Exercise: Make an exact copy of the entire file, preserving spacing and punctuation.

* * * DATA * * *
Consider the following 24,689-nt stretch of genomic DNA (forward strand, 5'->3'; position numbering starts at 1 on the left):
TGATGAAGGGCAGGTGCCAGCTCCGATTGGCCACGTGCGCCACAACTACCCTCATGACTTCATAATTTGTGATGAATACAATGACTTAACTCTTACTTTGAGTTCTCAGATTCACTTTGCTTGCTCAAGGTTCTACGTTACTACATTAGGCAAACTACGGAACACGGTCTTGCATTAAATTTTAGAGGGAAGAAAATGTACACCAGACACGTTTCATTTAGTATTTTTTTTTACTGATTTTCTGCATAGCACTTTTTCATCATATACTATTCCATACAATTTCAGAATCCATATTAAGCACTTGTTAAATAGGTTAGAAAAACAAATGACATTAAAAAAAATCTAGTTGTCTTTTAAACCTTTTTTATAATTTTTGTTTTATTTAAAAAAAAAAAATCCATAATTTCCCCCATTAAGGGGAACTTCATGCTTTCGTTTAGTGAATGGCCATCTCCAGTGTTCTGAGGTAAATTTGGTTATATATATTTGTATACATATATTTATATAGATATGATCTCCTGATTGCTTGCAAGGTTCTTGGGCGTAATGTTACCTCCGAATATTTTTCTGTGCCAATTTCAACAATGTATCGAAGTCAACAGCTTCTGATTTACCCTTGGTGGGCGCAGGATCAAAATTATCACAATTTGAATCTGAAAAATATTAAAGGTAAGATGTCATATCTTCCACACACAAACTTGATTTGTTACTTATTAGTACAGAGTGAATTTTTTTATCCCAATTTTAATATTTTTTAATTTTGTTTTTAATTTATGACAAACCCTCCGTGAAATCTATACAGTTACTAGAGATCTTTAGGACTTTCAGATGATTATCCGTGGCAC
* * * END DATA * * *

Consider the following 24,689-nt stretch of genomic DNA (forward strand, 5'->3'; position numbering starts at 1 on the left):
TGATGAAGGGCAGGTGCCAGCTCCGATTGGCCACGTGCGCCACAACTACCCTCATGACTTCATAATTTGTGATGAATACAATGACTTAACTCTTACTTTGAGTTCTCAGATTCACTTTGCTTGCTCAAGGTTCTACGTTACTACATTAGGCAAACTACGGAACACGGTCTTGCATTAAATTTTAGAGGGAAGAAAATGTACACCAGACACGTTTCATTTAGTATTTTTTTTTACTGATTTTCTGCATAGCACTTTTTCATCATATACTATTCCATACAATTTCAGAATCCATATTAAGCACTTGTTAAATAGGTTAGAAAAACAAATGACATTAAAAAAAATCTAGTTGTCTTTTAAACCTTTTTTATAATTTTTGTTTTATTTAAAAAAAAAAAATCCATAATTTCCCCCATTAAGGGGAACTTCATGCTTTCGTTTAGTGAATGGCCATCTCCAGTGTTCTGAGGTAAATTTGGTTATATATATTTGTATACATATATTTATATAGATATGATCTCCTGATTGCTTGCAAGGTTCTTGGGCGTAATGTTACCTCCGAATATTTTTCTGTGCCAATTTCAACAATGTATCGAAGTCAACAGCTTCTGATTTACCCTTGGTGGGCGCAGGATCAAAATTATCACAATTTGAATCTGAAAAATATTAAAGGTAAGATGTCATATCTTCCACACACAAACTTGATTTGTTACTTATTAGTACAGAGTGAATTTTTTTATCCCAATTTTAATATTTTTTAATTTTGTTTTTAATTTATGACAAACCCTCCGTGAAATCTATACAGTTACTAGAGATCTTTAGGACTTTCAGATGATTATCCGTGGCAC